An Introduction to PAYE

Posted 2013 by admin

Any person employing an individual under a contract for services must consider the application of PAYE.

All employers must register with HMRC if any employees are paid over the lower earnings limit or it is the employee’s second job.

All employees, regardless of age or the amount paid, are subject to the PAYE regulations.  There is no such thing as a casual worker outside of the PAYE net.

The employer must obtain full details of the employee, including their full name, national insurance number, date of birth, address and proof of eligibility to work in the UK.

The employer must ensure that the employee is paid an amount equivalent to at least the National Minimum Wage as prescribed by the Government from time to time.

The employer is responsible for ensuring that the correct deductions are made for PAYE and NIC.  Employers must pay over the correct amount to HMRC on a monthly/quarterly/annual basis (dependent on the circumstances).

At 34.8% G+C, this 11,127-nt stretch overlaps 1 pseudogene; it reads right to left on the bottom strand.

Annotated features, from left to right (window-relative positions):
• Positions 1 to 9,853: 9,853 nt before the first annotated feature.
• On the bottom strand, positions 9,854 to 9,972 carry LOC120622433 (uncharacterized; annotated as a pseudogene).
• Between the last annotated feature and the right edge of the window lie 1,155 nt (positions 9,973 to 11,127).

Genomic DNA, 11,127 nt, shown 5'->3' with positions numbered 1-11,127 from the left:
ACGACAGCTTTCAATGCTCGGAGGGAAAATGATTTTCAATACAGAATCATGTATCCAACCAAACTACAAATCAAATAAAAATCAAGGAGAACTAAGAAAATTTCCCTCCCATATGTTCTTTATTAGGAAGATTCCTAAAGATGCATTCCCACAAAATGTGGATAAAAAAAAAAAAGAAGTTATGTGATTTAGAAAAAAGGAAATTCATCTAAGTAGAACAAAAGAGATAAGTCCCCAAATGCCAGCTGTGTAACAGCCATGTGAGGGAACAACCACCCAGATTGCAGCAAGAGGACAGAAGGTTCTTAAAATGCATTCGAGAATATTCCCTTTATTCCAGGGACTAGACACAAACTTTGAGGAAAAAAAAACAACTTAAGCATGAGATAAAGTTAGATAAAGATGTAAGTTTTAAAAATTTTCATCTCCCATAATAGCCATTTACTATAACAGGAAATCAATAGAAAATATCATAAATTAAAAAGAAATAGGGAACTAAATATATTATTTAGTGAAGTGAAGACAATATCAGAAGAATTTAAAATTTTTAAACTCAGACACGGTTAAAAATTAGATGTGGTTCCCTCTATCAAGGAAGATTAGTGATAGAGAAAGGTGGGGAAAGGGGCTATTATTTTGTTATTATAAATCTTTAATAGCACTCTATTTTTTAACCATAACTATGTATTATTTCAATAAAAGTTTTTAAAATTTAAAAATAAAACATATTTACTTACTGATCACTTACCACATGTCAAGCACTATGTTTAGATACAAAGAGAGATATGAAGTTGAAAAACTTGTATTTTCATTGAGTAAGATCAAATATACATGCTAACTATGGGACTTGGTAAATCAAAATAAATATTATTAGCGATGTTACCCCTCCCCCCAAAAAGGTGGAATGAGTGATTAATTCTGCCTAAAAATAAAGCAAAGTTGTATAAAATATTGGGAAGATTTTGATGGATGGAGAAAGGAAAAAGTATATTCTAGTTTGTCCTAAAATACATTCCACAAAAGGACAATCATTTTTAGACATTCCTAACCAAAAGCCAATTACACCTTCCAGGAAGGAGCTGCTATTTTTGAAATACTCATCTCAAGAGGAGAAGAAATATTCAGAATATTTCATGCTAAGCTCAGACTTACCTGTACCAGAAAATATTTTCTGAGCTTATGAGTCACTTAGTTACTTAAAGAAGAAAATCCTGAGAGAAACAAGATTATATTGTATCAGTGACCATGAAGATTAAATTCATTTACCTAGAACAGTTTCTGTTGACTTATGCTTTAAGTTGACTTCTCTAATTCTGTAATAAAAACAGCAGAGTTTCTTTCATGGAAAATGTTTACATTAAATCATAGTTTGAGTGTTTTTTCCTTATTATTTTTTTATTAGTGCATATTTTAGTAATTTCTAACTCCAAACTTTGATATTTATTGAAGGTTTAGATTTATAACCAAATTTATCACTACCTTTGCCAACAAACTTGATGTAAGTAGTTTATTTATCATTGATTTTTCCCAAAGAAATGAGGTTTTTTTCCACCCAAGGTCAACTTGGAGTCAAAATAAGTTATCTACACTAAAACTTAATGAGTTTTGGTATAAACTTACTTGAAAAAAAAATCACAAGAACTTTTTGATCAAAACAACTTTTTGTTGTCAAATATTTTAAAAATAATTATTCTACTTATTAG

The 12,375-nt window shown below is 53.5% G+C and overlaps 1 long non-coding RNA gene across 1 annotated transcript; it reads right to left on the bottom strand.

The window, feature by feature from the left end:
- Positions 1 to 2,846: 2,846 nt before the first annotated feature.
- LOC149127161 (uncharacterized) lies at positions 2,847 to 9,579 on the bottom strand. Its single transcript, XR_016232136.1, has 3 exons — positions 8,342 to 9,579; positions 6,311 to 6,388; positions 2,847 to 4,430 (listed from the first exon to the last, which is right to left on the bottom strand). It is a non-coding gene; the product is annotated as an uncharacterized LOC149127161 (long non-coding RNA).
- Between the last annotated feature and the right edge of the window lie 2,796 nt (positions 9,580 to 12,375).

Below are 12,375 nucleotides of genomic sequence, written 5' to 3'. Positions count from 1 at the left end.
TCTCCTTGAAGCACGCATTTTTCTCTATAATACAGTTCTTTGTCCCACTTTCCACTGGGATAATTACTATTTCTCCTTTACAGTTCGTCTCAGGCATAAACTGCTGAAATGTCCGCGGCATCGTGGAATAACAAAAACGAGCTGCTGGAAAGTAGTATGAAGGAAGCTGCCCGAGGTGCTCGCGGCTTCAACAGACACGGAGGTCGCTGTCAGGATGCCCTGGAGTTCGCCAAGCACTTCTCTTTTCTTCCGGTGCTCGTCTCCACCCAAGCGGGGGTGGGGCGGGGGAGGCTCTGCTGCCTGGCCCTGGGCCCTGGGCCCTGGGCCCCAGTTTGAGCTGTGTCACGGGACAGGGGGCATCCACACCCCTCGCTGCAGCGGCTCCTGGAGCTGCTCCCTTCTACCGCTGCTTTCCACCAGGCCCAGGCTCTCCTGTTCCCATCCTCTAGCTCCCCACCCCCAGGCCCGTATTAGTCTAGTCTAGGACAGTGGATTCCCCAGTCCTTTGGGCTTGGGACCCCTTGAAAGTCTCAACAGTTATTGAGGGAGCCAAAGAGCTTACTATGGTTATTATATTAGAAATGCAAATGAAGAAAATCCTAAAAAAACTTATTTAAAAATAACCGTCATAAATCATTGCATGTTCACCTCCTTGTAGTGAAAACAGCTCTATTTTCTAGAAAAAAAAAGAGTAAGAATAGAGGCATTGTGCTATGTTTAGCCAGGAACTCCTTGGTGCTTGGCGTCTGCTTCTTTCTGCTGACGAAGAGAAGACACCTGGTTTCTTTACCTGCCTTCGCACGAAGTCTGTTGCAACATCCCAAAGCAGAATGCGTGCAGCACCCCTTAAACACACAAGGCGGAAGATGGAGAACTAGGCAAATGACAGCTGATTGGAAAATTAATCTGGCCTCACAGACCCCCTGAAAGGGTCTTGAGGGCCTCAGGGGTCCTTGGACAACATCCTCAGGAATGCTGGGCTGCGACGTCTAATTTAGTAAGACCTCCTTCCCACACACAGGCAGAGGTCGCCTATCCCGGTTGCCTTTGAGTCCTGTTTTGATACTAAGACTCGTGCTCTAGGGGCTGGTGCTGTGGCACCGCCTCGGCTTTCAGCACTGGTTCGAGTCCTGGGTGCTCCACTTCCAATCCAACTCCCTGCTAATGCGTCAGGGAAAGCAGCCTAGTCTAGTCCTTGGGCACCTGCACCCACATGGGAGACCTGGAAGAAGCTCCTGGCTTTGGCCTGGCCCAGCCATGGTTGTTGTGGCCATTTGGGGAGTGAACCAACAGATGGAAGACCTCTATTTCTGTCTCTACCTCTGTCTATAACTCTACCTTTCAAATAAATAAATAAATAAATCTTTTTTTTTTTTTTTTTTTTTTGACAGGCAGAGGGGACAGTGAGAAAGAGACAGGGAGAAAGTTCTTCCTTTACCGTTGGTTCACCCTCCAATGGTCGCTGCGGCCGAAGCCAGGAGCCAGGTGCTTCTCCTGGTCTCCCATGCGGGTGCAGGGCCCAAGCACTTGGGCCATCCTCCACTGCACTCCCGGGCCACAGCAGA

The PAYE calculations can be complex due to the number of factors involved, e.g. changing tax codes, SSP, SMP, student grants, NIC classification and pension deductions. Therefore, although it can be calculated manually, more often than not, some form of computer software will be used.

The employer is required to give each employee a payslip, a P45 when the employee leaves employment with earnings and tax paid to date and a form P60 at the end of each tax year showing earnings and tax deducted if the individual is still in that employment at the tax year end.

From 6th April 2013 all employers are required to make the necessary submissions online using the RTI system on or before the date the employee is paid.

Failure to comply with the PAYE and RTI regulations can lead to substantial penalties and it is therefore essential that employers ensure that their affairs are being dealt with correctly.

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